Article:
Their specific relevance?
Well, as I just recently posted, Jews have this tendencey to argue and divide over emphasized differences.
And now this elevator story which reminded me of arise and come:-
Century Village unit criticized for spending $11,000 to alter elevator for Sabbath
and excerpts -
Most of the 56 owners in Berkshire E are Orthodox Jews barred for religious reasons from pushing the buttons on their elevator during the Sabbath, which runs from Friday evening to Saturday evening. They persuaded their board to spend $11,000 to convert the elevator so it automatically stops on each of the four floors during the Sabbath.
But two of the owners, who are also Jewish, are angry their money will be used for a religious accommodation. "I respect their desires, but why does the building have to pay for this?" asked snowbird Nicki Goldstein, 69, from her New York City home.
By law, however, everyone who buys in a condo community agrees to submit to the will of the majority. About 85 percent of the owners are Orthodox. On the Sabbath, they are not allowed to do anything that would create energy, such as drive a car, turn on a light or push an elevator button.
Those owners purposely bought in Berkshire E because it is an easy walk to Young Israel synagogue of Deerfield Beach, said association president Mark Sussman, who isn't Orthodox.
...Steven D. Rubin, chairman of a Palm Beach County Bar Association real estate committee, thinks the board may have overstepped its boundaries.
"I don't think the board should take a position on spending association funds for religious purposes, regardless of what the majority wants," he said.
But state condo ombudsman Danille R. Carroll said, "There is nothing in the statutes that would not allow a board to do that. It's at the board's discretion. "And the way they did it is a good thing; you want a board to get input from owners," she said.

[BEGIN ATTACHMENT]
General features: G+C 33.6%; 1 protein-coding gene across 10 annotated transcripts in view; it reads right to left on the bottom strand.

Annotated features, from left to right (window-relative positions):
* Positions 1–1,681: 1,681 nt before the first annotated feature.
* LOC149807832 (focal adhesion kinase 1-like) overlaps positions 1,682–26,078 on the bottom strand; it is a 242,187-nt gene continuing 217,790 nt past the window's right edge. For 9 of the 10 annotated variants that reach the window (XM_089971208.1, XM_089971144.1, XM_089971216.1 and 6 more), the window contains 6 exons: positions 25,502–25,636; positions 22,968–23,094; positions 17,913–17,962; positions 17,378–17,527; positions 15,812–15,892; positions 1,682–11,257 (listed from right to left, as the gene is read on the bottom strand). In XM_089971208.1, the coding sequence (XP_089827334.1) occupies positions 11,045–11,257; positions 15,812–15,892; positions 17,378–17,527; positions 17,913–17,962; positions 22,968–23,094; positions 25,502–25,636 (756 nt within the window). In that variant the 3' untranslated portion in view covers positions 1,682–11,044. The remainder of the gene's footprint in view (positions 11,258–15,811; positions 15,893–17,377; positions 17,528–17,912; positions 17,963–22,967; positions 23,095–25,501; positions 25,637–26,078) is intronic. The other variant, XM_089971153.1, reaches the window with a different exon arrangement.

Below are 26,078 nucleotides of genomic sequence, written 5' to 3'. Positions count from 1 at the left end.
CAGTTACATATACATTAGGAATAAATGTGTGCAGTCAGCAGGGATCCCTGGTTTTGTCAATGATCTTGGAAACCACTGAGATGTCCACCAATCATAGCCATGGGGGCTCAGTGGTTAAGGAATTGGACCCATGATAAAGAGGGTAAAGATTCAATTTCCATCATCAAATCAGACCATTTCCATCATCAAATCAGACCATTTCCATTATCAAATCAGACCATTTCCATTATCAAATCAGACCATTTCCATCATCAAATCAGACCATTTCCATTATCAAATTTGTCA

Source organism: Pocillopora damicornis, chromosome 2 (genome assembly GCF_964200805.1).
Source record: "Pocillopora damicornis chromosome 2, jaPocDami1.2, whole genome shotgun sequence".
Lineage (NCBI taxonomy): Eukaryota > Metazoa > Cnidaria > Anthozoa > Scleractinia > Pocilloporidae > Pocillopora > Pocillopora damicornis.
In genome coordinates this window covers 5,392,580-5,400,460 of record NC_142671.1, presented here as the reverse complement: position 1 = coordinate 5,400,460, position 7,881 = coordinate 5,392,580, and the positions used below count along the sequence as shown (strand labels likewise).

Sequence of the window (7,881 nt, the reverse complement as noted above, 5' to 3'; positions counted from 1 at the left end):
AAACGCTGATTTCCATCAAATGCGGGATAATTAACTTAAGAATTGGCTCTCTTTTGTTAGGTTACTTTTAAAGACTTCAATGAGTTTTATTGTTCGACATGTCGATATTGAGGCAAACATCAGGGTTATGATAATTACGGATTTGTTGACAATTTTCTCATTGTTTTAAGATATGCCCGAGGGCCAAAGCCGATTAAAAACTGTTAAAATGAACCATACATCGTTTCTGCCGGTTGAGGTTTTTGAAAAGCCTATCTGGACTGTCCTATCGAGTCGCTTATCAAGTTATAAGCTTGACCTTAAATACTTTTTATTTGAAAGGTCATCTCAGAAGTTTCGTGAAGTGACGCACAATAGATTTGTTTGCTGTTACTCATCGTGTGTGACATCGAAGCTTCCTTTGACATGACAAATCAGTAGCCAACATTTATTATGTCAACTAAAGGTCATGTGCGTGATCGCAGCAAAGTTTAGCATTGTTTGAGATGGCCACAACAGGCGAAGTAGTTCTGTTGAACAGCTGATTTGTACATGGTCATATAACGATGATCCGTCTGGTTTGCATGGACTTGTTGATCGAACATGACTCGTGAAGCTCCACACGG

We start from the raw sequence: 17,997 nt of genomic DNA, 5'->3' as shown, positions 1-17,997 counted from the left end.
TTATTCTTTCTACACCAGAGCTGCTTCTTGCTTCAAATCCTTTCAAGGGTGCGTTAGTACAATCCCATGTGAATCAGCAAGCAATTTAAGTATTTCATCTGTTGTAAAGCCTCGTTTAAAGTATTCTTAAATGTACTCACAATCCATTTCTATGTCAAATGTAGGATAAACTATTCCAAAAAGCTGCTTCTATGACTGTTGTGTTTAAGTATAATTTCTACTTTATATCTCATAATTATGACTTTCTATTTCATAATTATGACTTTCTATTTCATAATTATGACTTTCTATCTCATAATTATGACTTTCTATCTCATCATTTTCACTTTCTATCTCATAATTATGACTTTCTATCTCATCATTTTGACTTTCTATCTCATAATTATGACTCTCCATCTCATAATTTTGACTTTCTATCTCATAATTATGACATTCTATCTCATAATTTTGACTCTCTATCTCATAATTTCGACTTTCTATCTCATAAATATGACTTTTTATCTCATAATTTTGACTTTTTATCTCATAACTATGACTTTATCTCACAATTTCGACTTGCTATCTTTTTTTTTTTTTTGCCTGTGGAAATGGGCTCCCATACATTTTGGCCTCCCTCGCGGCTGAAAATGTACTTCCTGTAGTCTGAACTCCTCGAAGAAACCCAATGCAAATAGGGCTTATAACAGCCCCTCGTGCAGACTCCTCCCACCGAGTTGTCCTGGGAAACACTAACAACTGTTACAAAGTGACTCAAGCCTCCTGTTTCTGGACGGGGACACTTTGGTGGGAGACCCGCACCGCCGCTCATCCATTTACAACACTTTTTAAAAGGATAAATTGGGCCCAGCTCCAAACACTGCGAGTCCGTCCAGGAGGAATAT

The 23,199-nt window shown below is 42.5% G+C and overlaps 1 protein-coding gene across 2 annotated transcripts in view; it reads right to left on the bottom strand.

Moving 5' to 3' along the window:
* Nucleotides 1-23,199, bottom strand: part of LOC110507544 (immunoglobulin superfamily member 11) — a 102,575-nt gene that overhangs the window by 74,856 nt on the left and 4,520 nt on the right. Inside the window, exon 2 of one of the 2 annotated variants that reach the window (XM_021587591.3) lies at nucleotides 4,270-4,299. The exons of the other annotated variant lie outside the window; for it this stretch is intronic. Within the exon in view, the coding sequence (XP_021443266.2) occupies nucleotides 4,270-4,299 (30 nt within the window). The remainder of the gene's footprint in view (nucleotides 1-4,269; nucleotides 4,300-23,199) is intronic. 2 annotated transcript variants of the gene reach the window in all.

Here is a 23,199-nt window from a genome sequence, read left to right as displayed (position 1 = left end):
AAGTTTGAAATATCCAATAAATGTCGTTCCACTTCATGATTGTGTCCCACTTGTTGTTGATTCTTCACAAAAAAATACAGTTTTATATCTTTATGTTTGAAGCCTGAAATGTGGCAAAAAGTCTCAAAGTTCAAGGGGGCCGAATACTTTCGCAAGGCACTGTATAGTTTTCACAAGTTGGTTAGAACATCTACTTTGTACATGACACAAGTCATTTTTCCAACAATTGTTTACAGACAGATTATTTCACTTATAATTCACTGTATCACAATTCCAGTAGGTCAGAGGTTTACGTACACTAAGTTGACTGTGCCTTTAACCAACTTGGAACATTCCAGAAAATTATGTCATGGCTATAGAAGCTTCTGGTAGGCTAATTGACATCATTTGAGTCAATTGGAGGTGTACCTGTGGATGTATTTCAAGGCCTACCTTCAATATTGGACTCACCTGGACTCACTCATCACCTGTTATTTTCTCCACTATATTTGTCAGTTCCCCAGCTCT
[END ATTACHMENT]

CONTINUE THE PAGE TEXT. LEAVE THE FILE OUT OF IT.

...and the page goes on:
What constitutes improper backing of a religious activity by a condo or homeowner association has been debated for years. Every case is different. Two years ago, a federal judge ruled a Port St. Lucie homeowner association was within its rights to ban religious services in its clubhouse as long as it was applied equally to all religious groups.
Last year, the Sun of Baltimore reported a brouhaha over an attempt to convert one of two elevators to a Sabbath elevator. After the board voted 5-3 against it, a Baltimore council member in May introduced a bill to prohibit buildings from adopting rules that deny reasonable accommodation for practicing one's religion. No decision has been made.
Sandra Bronner, a survivor of the Auschwitz concentration camp, doesn't want to pay for the Sabbath elevator in Berkshire E.
"It doesn't matter if I have to push the button or not," the snowbird said from her home in Toronto. "If a majority of people are religious, let them pay for it. And I'm Orthodox."
...Rabbi Pesach Lerner, executive vice president of the National Council of Young Israel, the New York-based organization that coordinates 150 Orthodox synagogues in the country, said the minority must submit to the majority in condos.
"The definition of condominium is communal living," he said. "If a board decides to paint a building, I may not want it painted but everyone must pay so I have to pay. A majority of people voted for the elevator. I think it's unfortunate that people can't accommodate their neighbors."
And how many eruv stories can we tell, starting with Noah Feldman who pro-bonoed to fight the Tenafly eruv.